“Somebody’s shooting here, and I can hear mortars too.”
Raffaele Della Valle then picked apart each detail of the statements made by three witnesses, which were used by prosecutor Andrea Gianoncelli to reconstruct the facts and support the indictment. These statements were made by French photojournalist William Rugelon, Corriere della Sera reporter Ilaria Morani and photographer Marcello Fauchi.
Della Valle pointed out that Rugelon’s testimony, provided by the French investigation team in 2014, differed from his testimony to the Italian investigators in 2018. In the first case, four months after the tragic fact, Rugelon was unable to indicate where the gunfire was coming from. In the second case, four years later, Rugelon was more prepared and ready to testify that the shelling came from Mount Karachun, the position occupied by the Ukrainian army. Della Valle drew the judges’ attention to Rugelon’s condition, and that he had suffered psychological trauma and should be considered a victim of the tragedy.
Referring to the Frenchman’s testimony, Della Valle declared that Ukrainian soldiers were nowhere near the place where Andrea Rochelli and Andriy Mironov died. As Rugelon runs from the crossfire, he encounters no Ukrainian soldiers, only pro-Russian militants. So, the shots were fired from the foot of the mountain, where the Russian mercenaries were positioned. The attorney reminded the audience that the journalists were “in the midst of hostilities – a war – and whoever opened fire did not know that he was aiming at journalists”. Therefore, it is utterly absurd to assert that the killing was intentional, as stated by the prosecution.
A brief newspaper article as the basis for the whole trial
Raffaele Della Valle was especially critical of the prosecution’s core argument – the article by Ilaria Morani in Corriere della Sera, which the prosecutor and plaintiffs consider “the defendant’s confession of his crime”. However, Della Valle underlines that there is no confession in the article, but only a journalist’s interpretation of the telephone conversation between Vitaliy Markiv and Marcello Fauci and Ilaria Morani.
Della Valle believes Morani greatly exaggerated the information she got from Markiv. Moreover, she presented the audience with misleading information: she called Markiv “captain” so that her source of information would sound more authoritative, whereas Markiv was not at all a captain of the National Guard, did not have any mortars, and was posted at the television tower on the mountain. Speaking as a witness at the trial, Morani admitted that she had the “impression” that Markiv was actually a captain…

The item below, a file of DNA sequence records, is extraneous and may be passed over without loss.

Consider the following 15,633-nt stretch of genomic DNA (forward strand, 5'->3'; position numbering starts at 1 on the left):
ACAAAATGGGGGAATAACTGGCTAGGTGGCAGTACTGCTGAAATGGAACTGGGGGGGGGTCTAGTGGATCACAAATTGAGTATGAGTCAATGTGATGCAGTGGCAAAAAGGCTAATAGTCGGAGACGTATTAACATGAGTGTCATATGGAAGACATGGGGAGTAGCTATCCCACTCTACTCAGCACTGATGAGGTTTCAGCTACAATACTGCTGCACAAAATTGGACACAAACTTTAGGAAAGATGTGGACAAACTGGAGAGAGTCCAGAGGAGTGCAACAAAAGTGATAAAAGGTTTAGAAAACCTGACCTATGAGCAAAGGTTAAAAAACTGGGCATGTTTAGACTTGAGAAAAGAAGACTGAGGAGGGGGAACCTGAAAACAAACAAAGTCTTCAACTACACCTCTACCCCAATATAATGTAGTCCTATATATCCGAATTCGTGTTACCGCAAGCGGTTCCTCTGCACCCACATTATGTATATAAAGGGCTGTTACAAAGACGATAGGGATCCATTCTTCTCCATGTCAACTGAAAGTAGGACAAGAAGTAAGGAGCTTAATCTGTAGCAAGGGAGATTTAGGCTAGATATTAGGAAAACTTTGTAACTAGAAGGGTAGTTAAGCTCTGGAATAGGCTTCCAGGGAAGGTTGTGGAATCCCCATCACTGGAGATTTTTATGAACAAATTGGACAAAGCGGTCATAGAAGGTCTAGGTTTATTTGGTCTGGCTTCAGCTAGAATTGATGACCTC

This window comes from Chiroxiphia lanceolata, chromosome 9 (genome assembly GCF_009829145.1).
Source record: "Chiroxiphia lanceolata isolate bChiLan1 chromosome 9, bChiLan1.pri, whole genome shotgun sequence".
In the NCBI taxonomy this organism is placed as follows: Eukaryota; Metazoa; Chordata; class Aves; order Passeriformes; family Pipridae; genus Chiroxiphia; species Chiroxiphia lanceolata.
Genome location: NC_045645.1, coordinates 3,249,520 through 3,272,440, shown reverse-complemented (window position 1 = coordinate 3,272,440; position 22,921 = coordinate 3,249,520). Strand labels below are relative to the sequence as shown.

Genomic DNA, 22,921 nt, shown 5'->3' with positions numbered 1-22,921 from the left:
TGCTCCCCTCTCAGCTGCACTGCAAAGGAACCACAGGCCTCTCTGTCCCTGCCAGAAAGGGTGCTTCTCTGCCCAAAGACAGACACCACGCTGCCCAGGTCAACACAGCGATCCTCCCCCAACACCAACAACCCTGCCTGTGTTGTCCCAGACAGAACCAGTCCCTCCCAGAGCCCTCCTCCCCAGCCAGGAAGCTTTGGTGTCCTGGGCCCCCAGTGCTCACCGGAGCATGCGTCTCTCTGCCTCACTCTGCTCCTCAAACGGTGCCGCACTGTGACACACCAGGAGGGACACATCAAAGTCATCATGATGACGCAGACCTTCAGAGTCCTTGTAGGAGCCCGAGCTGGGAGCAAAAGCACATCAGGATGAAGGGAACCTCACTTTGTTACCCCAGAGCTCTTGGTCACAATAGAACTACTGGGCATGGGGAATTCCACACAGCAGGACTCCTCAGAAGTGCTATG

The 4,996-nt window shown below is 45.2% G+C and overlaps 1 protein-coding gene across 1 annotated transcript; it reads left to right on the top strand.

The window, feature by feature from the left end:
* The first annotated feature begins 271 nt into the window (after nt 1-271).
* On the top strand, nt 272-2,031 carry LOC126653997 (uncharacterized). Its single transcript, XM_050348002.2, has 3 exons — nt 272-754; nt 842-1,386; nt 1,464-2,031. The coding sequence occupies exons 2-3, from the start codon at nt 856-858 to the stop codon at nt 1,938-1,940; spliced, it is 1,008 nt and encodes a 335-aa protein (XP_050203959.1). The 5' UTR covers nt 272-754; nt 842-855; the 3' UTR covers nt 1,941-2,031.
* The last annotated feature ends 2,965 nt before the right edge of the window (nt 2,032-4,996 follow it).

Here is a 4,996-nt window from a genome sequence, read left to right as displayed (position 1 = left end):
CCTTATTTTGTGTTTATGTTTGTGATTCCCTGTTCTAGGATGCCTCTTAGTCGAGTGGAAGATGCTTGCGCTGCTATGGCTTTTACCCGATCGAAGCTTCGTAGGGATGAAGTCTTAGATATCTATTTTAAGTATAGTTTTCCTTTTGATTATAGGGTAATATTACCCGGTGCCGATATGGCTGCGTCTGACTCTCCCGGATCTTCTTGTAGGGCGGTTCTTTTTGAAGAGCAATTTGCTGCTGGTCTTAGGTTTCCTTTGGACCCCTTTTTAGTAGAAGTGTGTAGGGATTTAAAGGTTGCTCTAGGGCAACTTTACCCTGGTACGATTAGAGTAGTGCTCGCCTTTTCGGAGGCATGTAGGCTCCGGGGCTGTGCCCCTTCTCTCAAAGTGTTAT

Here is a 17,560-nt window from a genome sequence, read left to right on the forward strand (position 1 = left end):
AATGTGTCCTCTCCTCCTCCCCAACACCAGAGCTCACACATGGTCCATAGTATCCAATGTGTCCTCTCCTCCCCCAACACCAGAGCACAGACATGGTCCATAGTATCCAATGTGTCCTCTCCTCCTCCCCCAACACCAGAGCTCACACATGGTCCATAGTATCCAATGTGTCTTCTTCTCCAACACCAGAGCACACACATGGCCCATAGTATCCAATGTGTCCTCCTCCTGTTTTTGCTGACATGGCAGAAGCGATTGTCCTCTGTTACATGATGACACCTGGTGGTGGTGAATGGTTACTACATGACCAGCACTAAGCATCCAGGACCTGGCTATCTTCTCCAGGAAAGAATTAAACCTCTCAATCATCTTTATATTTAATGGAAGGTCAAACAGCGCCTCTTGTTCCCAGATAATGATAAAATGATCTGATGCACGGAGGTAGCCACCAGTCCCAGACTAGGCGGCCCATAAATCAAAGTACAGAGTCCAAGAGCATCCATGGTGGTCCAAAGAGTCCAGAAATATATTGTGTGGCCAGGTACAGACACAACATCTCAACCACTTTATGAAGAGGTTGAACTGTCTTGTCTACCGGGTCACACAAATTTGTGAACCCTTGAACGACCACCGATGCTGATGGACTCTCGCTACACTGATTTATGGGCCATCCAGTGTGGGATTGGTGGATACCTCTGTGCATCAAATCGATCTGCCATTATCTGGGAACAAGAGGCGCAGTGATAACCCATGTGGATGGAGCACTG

During an interrogation, Morani admitted that her memory was not perfect, so “are we to believe her?” In the same article, Morani writes that Markiv warned the journalists not to travel to this area as it was very dangerous, so the prosecution’s charges – first-degree murder – are again groundless. Marcello Fauci, for his part, gave “a ton of evidence about the telephone conversation with Markiv, because he didn’t want to betray his friend [Markiv], but also wanted to be in solidarity with Morani”.
Words are important!
Della Valle asked the judges to take into account the words that were expressed during the telephone conversation.
“Words are like medicine. They must be used with extreme caution.”
The lawyer admitted that it was also difficult for him to pick the right words for his closing argument, so what could they expect from Markiv, who was in the middle of a combat zone? The soldier wanted to warn the journalists about the danger and at that moment how could he know that there were two reporters and an interpreter more than 1.5 km away? In fact, the group was composed of five, and not three civilians.
In his final argument, Della Valle often turned to the jury and asked them to pay attention to the facts, the events as they happened, and to take into account every item in this story, and not heed fantasy tales, interpretations, photos, videos, GPS, and other technical evidence presented by the prosecutor.
All the journalists attending the court hearing admitted that the last part of Raffaele Della Valle’s statement was a good lesson and a warning for reporters, namely on how important it is to carry out their job both honestly and conscientiously, no matter what the circumstances, and on how a careless word, even worse – conjectures – as in the Markiv case, can ruin a person’s life.
Raffaele Della Valle addressed his final words not only to the prosecutor, but to every professional reporter and photojournalist:
“A trial means blood, emotions and logic. Get away from your computer, use your head and feel with your heart.”